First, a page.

Brazilian Journal of Anesthesiology
Brazilian Journal of Anesthesiology
Narrative Review

Clinical use of tranexamic acid: evidences and controversies

Maria J. Colomina, Laura Contreras, Patricia Guilabert, Maylin Koo, Esther Méndez, Antoni Sabate

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Tranexamic acid (TXA) significantly reduces blood loss in a wide range of surgical procedures and improves survival rates in obstetric and trauma patients with severe bleeding. Although it mainly acts as a fibrinolysis inhibitor, it also has an anti-inflammatory effect, and may help attenuate the systemic inflammatory response syndrome found in some cardiac surgery patients. However, the administration of high doses of TXA has been associated with seizures and other adverse effects that increase the cost of care, and the administration of TXA to reduce perioperative bleeding needs to be standardized.

Tranexamic acid is generally well tolerated, and most adverse reactions are considered mild or moderate. Severe events are rare in clinical trials, and literature reviews have shown tranexamic acid to be safe in several different surgical procedures. However, after many years of experience with TXA in various fields, such as orthopedic surgery, clinicians are now querying whether the dosage, route and interval of administration currently used and the methods used to control and analyze the antifibrinolytic mechanism of TXA are really optimal. These issues need to be evaluated and reviewed using the latest evidence to improve the safety and effectiveness of TXA in treating intracranial hemorrhage and bleeding in procedures such as liver transplantation, and cardiac, trauma and obstetric surgery.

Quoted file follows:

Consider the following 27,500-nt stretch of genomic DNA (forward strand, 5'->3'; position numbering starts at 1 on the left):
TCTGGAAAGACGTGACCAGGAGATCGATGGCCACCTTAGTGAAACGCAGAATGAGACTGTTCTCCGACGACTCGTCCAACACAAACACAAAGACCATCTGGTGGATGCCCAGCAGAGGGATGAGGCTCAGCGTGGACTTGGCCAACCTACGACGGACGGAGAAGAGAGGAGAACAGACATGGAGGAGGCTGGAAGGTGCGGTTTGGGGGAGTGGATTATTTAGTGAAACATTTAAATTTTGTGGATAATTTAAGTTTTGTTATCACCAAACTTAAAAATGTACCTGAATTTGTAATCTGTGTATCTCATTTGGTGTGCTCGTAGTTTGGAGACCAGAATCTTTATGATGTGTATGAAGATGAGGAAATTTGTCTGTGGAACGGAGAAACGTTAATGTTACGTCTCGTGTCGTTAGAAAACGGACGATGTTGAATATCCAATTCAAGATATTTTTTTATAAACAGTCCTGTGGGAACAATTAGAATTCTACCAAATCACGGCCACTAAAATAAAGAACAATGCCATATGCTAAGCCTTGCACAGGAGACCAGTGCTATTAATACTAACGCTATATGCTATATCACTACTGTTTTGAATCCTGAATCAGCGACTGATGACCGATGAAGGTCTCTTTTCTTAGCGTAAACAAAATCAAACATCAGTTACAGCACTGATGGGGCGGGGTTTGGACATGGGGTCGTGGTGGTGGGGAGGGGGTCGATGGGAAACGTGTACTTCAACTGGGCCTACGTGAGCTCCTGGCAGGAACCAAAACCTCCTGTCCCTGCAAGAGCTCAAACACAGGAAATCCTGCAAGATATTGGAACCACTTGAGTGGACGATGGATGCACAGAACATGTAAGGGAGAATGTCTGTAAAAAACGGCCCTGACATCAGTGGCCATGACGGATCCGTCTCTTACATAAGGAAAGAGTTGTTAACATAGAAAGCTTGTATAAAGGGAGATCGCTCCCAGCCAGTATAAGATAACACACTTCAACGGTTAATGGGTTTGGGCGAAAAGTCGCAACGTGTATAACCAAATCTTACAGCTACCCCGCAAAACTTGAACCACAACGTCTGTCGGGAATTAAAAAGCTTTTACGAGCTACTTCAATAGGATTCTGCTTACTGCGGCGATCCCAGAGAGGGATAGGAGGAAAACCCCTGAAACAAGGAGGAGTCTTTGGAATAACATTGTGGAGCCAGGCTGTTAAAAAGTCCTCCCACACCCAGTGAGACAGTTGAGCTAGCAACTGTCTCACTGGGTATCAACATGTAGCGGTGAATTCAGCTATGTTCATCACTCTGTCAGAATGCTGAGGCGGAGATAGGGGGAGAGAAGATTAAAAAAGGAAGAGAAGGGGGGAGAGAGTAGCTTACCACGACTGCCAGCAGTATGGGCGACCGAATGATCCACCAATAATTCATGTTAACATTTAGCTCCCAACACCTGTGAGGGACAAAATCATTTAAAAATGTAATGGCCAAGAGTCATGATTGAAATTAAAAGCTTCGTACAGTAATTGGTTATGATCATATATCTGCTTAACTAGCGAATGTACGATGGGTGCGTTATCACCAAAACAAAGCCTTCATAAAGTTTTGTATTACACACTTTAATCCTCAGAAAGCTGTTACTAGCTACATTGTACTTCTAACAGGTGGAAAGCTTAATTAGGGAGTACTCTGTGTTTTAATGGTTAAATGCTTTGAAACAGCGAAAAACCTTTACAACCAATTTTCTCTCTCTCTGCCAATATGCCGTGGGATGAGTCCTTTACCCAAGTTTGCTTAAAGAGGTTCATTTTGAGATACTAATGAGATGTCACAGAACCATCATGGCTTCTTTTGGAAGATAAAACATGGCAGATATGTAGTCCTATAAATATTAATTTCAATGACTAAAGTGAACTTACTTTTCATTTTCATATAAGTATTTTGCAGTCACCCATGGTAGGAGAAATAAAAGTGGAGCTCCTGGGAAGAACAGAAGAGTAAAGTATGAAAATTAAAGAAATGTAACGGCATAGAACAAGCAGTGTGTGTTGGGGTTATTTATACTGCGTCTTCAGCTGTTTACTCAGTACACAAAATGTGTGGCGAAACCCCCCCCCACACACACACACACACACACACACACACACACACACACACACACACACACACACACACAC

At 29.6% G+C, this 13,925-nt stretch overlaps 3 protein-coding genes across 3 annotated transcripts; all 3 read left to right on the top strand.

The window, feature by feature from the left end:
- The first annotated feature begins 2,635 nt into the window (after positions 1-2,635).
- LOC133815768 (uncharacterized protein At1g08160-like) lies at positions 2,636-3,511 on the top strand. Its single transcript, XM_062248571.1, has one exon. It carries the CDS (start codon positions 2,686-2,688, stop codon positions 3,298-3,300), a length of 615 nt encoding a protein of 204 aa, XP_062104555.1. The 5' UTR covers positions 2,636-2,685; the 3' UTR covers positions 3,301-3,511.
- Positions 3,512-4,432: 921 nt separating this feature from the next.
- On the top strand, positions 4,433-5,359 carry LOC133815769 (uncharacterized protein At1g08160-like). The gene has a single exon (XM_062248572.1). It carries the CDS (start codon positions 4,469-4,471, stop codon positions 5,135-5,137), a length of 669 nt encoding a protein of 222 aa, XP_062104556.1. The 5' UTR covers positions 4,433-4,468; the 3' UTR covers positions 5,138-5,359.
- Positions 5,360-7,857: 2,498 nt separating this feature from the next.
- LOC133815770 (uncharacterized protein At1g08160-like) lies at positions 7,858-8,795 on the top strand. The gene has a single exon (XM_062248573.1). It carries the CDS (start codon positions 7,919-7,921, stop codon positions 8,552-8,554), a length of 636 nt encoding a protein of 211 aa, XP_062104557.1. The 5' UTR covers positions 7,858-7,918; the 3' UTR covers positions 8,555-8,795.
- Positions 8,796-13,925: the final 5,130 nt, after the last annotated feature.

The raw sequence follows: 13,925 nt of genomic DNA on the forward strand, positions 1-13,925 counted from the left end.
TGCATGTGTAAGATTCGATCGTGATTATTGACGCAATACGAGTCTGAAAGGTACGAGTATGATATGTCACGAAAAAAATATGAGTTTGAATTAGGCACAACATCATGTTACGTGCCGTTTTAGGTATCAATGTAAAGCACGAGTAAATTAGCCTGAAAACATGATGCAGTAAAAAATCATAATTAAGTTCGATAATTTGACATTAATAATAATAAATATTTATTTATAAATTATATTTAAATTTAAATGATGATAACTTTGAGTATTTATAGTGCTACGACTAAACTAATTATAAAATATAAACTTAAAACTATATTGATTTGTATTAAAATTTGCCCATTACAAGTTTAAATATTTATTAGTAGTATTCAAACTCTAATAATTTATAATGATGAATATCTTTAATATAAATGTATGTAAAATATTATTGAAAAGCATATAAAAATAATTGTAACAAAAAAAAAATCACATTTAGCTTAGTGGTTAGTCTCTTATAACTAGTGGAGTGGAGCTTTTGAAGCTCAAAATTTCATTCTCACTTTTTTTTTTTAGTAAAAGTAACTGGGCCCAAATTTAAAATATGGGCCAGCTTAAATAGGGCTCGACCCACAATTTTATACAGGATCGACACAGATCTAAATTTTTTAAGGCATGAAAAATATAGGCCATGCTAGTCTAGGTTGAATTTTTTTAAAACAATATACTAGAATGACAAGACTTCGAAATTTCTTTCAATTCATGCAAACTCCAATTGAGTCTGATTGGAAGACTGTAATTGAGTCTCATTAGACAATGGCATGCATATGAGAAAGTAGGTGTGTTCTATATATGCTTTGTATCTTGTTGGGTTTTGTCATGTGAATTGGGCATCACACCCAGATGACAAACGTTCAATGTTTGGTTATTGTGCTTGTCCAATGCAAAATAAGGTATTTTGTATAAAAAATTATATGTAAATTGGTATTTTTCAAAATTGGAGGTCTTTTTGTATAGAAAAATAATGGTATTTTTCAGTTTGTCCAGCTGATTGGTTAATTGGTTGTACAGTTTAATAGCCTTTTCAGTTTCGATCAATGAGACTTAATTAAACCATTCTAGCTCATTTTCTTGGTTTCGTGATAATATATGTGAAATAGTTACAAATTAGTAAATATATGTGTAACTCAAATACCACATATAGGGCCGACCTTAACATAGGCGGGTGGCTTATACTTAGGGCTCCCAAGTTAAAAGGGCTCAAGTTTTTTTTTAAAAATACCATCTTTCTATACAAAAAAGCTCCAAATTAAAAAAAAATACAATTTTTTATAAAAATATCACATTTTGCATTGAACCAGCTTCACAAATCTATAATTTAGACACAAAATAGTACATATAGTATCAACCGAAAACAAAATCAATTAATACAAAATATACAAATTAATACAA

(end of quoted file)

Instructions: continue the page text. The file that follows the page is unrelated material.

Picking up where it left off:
Tranexamic acid;  Antifibrinolytics;  Liver surgery;  Cardiac surgery;  Subarachnoid hemorrhage;  Trauma;  Orthopedic surgery;  Obstetric hemorrhage


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